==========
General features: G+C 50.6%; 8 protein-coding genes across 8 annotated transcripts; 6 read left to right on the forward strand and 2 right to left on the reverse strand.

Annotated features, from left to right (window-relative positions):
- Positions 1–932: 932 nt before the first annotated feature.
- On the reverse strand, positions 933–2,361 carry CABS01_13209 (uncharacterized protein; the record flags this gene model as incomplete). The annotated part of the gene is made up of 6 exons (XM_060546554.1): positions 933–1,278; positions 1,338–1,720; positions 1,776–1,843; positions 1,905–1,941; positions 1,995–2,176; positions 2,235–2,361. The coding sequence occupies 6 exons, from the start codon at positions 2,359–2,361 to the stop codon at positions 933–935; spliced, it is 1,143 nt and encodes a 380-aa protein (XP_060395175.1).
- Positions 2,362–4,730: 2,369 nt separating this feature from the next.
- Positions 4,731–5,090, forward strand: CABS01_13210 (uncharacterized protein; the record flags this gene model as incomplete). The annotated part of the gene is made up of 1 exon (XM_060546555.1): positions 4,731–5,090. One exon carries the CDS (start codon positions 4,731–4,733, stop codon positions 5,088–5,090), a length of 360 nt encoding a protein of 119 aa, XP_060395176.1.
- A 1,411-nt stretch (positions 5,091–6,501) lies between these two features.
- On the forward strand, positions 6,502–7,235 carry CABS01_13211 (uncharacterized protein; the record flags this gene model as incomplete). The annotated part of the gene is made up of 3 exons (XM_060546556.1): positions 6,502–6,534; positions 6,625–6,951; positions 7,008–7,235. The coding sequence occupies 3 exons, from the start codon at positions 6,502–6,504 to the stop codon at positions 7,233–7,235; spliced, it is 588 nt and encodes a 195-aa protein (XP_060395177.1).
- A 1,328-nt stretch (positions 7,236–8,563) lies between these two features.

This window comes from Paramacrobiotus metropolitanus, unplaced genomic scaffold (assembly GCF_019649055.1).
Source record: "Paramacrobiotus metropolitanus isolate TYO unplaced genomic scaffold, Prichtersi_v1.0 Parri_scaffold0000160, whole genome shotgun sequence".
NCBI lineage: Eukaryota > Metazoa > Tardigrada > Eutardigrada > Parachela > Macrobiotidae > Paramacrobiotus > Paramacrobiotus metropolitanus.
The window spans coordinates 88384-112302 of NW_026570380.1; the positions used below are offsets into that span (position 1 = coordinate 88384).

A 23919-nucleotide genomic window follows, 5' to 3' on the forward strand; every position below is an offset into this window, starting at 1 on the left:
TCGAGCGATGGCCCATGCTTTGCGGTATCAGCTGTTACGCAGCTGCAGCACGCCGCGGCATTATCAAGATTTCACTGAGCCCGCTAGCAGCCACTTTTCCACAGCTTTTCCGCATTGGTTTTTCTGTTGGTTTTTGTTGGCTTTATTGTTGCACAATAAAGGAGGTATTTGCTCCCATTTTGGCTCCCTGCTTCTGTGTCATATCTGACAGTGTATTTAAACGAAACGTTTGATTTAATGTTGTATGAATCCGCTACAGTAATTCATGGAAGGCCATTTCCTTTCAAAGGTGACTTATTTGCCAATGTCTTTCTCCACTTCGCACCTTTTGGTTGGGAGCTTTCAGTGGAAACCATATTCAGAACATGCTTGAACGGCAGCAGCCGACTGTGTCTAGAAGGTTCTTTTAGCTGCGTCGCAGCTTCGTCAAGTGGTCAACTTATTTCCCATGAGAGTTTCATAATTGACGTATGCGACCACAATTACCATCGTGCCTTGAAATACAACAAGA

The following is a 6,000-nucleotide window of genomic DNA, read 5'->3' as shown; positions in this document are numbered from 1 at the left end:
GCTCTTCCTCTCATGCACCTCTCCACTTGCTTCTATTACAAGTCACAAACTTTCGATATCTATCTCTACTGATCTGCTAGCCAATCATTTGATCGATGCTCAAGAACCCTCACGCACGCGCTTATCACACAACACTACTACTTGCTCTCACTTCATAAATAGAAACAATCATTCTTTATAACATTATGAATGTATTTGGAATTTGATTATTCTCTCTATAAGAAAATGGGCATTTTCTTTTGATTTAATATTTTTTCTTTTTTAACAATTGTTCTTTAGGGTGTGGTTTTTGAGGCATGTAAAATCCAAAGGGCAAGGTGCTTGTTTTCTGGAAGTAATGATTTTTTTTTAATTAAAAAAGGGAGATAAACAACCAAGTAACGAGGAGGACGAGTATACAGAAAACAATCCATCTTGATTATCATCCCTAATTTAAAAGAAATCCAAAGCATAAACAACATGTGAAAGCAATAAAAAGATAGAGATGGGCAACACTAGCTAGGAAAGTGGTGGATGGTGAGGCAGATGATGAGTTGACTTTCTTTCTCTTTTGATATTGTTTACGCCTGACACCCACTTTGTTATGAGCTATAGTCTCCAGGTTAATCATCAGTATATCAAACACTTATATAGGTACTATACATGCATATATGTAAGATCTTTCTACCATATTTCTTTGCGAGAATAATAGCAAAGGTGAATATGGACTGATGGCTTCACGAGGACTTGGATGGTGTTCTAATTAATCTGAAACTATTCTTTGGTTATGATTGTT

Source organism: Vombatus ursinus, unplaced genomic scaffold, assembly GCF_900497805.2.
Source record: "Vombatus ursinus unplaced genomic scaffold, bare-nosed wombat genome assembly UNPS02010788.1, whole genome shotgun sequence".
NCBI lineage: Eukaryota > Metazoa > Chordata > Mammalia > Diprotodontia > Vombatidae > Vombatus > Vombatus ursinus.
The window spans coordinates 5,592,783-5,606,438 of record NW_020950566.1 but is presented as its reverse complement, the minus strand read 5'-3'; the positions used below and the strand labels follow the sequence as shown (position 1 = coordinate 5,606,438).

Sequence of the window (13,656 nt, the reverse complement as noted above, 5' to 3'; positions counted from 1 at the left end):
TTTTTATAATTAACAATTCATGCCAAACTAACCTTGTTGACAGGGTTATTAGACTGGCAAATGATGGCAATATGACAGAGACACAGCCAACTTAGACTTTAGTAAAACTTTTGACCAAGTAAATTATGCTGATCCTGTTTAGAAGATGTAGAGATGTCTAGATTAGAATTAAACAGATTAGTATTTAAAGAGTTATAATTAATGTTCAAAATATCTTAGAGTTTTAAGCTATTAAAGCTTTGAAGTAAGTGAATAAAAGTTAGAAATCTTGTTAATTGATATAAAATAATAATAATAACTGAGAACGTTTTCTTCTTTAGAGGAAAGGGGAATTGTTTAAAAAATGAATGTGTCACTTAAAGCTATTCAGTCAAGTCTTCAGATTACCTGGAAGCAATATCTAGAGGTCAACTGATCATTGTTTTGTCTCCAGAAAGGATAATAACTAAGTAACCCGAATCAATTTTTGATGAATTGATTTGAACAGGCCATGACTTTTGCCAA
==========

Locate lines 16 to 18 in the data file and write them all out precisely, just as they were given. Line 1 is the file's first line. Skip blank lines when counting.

The following is a 6,000-nucleotide window of genomic DNA, read 5'->3' as shown; positions in this document are numbered from 1 at the left end:
GCTCTTCCTCTCATGCACCTCTCCACTTGCTTCTATTACAAGTCACAAACTTTCGATATCTATCTCTACTGATCTGCTAGCCAATCATTTGATCGATGCTCAAGAACCCTCACGCACGCGCTTATCACACAACACTACTACTTGCTCTCACTTCATAAATAGAAACAATCATTCTTTATAACATTATGAATGTATTTGGAATTTGATTATTCTCTCTATAAGAAAATGGGCATTTTCTTTTGATTTAATATTTTTTCTTTTTTAACAATTGTTCTTTAGGGTGTGGTTTTTGAGGCATGTAAAATCCAAAGGGCAAGGTGCTTGTTTTCTGGAAGTAATGATTTTTTTTTAATTAAAAAAGGGAGATAAACAACCAAGTAACGAGGAGGACGAGTATACAGAAAACAATCCATCTTGATTATCATCCCTAATTTAAAAGAAATCCAAAGCATAAACAACATGTGAAAGCAATAAAAAGATAGAGATGGGCAACACTAGCTAGGAAAGTGGTGGATGGTGAGGCAGATGATGAGTTGACTTTCTTTCTCTTTTGATATTGTTTACGCCTGACACCCACTTTGTTATGAGCTATAGTCTCCAGGTTAATCATCAGTATATCAAACACTTATATAGGTACTATACATGCATATATGTAAGATCTTTCTACCATATTTCTTTGCGAGAATAATAGCAAAGGTGAATATGGACTGATGGCTTCACGAGGACTTGGATGGTGTTCTAATTAATCTGAAACTATTCTTTGGTTATGATTGTT

Source organism: Vombatus ursinus, unplaced genomic scaffold, assembly GCF_900497805.2.